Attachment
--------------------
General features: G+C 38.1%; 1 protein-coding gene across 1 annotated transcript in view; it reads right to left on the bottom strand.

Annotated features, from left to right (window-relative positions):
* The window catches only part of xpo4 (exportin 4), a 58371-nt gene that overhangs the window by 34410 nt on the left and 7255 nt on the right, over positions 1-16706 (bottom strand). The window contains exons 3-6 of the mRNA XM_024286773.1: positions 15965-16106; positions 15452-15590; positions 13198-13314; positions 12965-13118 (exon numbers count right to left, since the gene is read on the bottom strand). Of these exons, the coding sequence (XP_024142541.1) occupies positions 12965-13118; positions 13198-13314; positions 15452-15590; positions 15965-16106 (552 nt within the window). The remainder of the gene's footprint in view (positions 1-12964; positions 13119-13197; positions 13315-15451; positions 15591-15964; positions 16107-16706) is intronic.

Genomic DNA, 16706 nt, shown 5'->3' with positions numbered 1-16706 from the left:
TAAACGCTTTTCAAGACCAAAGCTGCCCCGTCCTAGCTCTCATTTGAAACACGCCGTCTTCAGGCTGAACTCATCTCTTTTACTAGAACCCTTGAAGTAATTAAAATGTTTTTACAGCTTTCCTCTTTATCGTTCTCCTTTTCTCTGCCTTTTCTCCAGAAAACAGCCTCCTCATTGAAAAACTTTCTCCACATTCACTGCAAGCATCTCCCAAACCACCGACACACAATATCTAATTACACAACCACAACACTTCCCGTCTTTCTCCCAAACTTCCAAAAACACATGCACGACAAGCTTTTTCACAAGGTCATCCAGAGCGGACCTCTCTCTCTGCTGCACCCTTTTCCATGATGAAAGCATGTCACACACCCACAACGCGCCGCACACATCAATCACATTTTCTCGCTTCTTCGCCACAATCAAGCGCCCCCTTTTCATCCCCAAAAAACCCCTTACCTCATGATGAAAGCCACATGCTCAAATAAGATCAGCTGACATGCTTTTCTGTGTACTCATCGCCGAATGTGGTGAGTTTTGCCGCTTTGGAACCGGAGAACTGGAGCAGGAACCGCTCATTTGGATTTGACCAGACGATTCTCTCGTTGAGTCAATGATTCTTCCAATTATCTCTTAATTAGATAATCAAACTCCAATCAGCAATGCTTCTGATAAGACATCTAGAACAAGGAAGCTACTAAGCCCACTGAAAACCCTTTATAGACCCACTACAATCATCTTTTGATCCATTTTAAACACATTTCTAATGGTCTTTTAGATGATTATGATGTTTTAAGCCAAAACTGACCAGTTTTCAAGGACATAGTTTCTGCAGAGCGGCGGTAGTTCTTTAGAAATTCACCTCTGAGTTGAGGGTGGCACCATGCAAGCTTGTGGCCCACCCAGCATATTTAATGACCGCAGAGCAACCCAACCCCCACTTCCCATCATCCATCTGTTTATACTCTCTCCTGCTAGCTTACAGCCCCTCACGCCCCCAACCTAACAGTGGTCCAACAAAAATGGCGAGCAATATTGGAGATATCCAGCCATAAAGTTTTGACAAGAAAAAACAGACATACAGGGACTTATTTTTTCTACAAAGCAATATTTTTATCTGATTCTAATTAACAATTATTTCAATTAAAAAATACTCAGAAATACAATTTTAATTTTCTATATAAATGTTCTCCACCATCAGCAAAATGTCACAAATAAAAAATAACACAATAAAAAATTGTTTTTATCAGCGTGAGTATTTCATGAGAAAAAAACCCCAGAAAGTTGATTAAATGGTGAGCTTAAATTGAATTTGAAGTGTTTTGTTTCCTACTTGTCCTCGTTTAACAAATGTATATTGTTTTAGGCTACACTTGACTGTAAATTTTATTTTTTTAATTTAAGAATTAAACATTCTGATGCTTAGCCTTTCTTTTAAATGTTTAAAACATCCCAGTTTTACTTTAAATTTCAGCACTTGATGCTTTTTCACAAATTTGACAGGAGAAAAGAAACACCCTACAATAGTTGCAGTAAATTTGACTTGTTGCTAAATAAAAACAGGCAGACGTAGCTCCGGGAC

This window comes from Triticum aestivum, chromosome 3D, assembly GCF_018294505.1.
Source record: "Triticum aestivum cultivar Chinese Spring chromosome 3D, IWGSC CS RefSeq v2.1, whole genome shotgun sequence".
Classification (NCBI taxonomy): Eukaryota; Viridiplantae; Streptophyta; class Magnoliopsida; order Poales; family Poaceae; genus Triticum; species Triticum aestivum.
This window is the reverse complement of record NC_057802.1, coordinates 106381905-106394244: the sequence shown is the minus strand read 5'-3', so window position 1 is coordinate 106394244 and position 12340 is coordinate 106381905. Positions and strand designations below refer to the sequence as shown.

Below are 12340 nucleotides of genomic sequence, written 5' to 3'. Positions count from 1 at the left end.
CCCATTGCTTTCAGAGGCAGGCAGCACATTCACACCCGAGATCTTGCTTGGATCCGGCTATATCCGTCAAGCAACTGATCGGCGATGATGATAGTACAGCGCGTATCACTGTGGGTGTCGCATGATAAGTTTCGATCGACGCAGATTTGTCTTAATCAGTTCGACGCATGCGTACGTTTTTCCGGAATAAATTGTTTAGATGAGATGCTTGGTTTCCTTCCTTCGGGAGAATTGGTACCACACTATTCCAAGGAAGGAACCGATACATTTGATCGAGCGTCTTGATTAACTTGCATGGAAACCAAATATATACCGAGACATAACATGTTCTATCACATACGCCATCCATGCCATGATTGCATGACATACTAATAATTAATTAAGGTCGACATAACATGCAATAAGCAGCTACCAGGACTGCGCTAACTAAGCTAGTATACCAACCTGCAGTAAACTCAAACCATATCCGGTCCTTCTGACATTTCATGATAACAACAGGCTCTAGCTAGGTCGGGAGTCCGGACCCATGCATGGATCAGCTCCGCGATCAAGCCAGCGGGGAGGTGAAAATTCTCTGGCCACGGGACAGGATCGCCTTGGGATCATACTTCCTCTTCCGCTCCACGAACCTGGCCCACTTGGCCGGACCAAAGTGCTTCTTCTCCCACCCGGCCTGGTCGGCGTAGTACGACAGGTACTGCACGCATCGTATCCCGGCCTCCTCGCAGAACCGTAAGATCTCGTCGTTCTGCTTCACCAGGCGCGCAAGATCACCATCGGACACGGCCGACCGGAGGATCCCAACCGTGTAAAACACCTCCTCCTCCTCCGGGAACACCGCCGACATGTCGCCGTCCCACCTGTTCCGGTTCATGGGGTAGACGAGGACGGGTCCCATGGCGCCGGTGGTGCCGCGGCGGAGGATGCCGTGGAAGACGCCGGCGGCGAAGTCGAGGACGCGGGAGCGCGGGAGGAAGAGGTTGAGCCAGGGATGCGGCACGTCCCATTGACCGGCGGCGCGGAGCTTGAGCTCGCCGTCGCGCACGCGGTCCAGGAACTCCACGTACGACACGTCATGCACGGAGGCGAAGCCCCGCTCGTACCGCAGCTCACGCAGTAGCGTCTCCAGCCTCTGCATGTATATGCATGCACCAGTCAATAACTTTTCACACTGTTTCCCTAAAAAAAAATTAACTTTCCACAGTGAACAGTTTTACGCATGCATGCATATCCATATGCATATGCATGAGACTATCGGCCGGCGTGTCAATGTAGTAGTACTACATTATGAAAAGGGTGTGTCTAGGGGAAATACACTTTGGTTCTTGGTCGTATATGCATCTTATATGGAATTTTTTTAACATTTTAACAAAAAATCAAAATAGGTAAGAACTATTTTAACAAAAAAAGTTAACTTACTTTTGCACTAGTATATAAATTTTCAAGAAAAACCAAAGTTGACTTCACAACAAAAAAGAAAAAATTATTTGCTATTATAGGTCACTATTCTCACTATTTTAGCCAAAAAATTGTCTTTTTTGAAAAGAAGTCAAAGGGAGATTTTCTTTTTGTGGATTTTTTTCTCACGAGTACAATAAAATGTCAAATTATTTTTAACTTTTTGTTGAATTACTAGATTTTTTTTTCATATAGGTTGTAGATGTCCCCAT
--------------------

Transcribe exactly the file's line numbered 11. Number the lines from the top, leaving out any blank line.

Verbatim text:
CCCATTGCTTTCAGAGGCAGGCAGCACATTCACACCCGAGATCTTGCTTGGATCCGGCTATATCCGTCAAGCAACTGATCGGCGATGATGATAGTACAGCGCGTATCACTGTGGGTGTCGCATGATAAGTTTCGATCGACGCAGATTTGTCTTAATCAGTTCGACGCATGCGTACGTTTTTCCGGAATAAATTGTTTAGATGAGATGCTTGGTTTCCTTCCTTCGGGAGAATTGGTACCACACTATTCCAAGGAAGGAACCGATACATTTGATCGAGCGTCTTGATTAACTTGCATGGAAACCAAATATATACCGAGACATAACATGTTCTATCACATACGCCATCCATGCCATGATTGCATGACATACTAATAATTAATTAAGGTCGACATAACATGCAATAAGCAGCTACCAGGACTGCGCTAACTAAGCTAGTATACCAACCTGCAGTAAACTCAAACCATATCCGGTCCTTCTGACATTTCATGATAACAACAGGCTCTAGCTAGGTCGGGAGTCCGGACCCATGCATGGATCAGCTCCGCGATCAAGCCAGCGGGGAGGTGAAAATTCTCTGGCCACGGGACAGGATCGCCTTGGGATCATACTTCCTCTTCCGCTCCACGAACCTGGCCCACTTGGCCGGACCAAAGTGCTTCTTCTCCCACCCGGCCTGGTCGGCGTAGTACGACAGGTACTGCACGCATCGTATCCCGGCCTCCTCGCAGAACCGTAAGATCTCGTCGTTCTGCTTCACCAGGCGCGCAAGATCACCATCGGACACGGCCGACCGGAGGATCCCAACCGTGTAAAACACCTCCTCCTCCTCCGGGAACACCGCCGACATGTCGCCGTCCCACCTGTTCCGGTTCATGGGGTAGACGAGGACGGGTCCCATGGCGCCGGTGGTGCCGCGGCGGAGGATGCCGTGGAAGACGCCGGCGGCGAAGTCGAGGACGCGGGAGCGCGGGAGGAAGAGGTTGAGCCAGGGATGCGGCACGTCCCATTGACCGGCGGCGCGGAGCTTGAGCTCGCCGTCGCGCACGCGGTCCAGGAACTCCACGTACGACACGTCATGCACGGAGGCGAAGCCCCGCTCGTACCGCAGCTCACGCAGTAGCGTCTCCAGCCTCTGCATGTATATGCATGCACCAGTCAATAACTTTTCACACTGTTTCCCTAAAAAAAAATTAACTTTCCACAGTGAACAGTTTTACGCATGCATGCATATCCATATGCATATGCATGAGACTATCGGCCGGCGTGTCAATGTAGTAGTACTACATTATGAAAAGGGTGTGTCTAGGGGAAATACACTTTGGTTCTTGGTCGTATATGCATCTTATATGGAATTTTTTTAACATTTTAACAAAAAATCAAAATAGGTAAGAACTATTTTAACAAAAAAAGTTAACTTACTTTTGCACTAGTATATAAATTTTCAAGAAAAACCAAAGTTGACTTCACAACAAAAAAGAAAAAATTATTTGCTATTATAGGTCACTATTCTCACTATTTTAGCCAAAAAATTGTCTTTTTTGAAAAGAAGTCAAAGGGAGATTTTCTTTTTGTGGATTTTTTTCTCACGAGTACAATAAAATGTCAAATTATTTTTAACTTTTTGTTGAATTACTAGATTTTTTTTTCATATAGGTTGTAGATGTCCCCAT